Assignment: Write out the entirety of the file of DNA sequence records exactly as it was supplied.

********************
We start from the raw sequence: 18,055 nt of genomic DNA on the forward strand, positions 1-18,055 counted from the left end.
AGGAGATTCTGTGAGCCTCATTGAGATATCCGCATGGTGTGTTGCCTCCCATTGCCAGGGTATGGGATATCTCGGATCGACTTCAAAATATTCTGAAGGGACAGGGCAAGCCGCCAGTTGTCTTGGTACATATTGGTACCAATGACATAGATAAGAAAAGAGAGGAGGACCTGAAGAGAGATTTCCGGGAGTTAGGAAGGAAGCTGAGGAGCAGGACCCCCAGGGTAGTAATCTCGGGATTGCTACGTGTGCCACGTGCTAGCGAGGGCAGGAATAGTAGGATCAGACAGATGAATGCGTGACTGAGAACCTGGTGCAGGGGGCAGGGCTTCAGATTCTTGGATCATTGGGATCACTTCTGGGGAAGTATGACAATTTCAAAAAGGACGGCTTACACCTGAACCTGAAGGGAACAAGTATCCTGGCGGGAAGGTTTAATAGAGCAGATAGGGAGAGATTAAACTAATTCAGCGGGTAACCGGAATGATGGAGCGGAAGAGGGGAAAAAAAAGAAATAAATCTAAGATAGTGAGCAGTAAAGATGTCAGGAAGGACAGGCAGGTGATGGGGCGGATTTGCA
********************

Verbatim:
We start from the raw sequence: 18,055 nt of genomic DNA on the forward strand, positions 1-18,055 counted from the left end.
AGGAGATTCTGTGAGCCTCATTGAGATATCCGCATGGTGTGTTGCCTCCCATTGCCAGGGTATGGGATATCTCGGATCGACTTCAAAATATTCTGAAGGGACAGGGCAAGCCGCCAGTTGTCTTGGTACATATTGGTACCAATGACATAGATAAGAAAAGAGAGGAGGACCTGAAGAGAGATTTCCGGGAGTTAGGAAGGAAGCTGAGGAGCAGGACCCCCAGGGTAGTAATCTCGGGATTGCTACGTGTGCCACGTGCTAGCGAGGGCAGGAATAGTAGGATCAGACAGATGAATGCGTGACTGAGAACCTGGTGCAGGGGGCAGGGCTTCAGATTCTTGGATCATTGGGATCACTTCTGGGGAAGTATGACAATTTCAAAAAGGACGGCTTACACCTGAACCTGAAGGGAACAAGTATCCTGGCGGGAAGGTTTAATAGAGCAGATAGGGAGAGATTAAACTAATTCAGCGGGTAACCGGAATGATGGAGCGGAAGAGGGGAAAAAAAAGAAATAAATCTAAGATAGTGAGCAGTAAAGATGTCAGGAAGGACAGGCAGGTGATGGGGCGGATTTGCA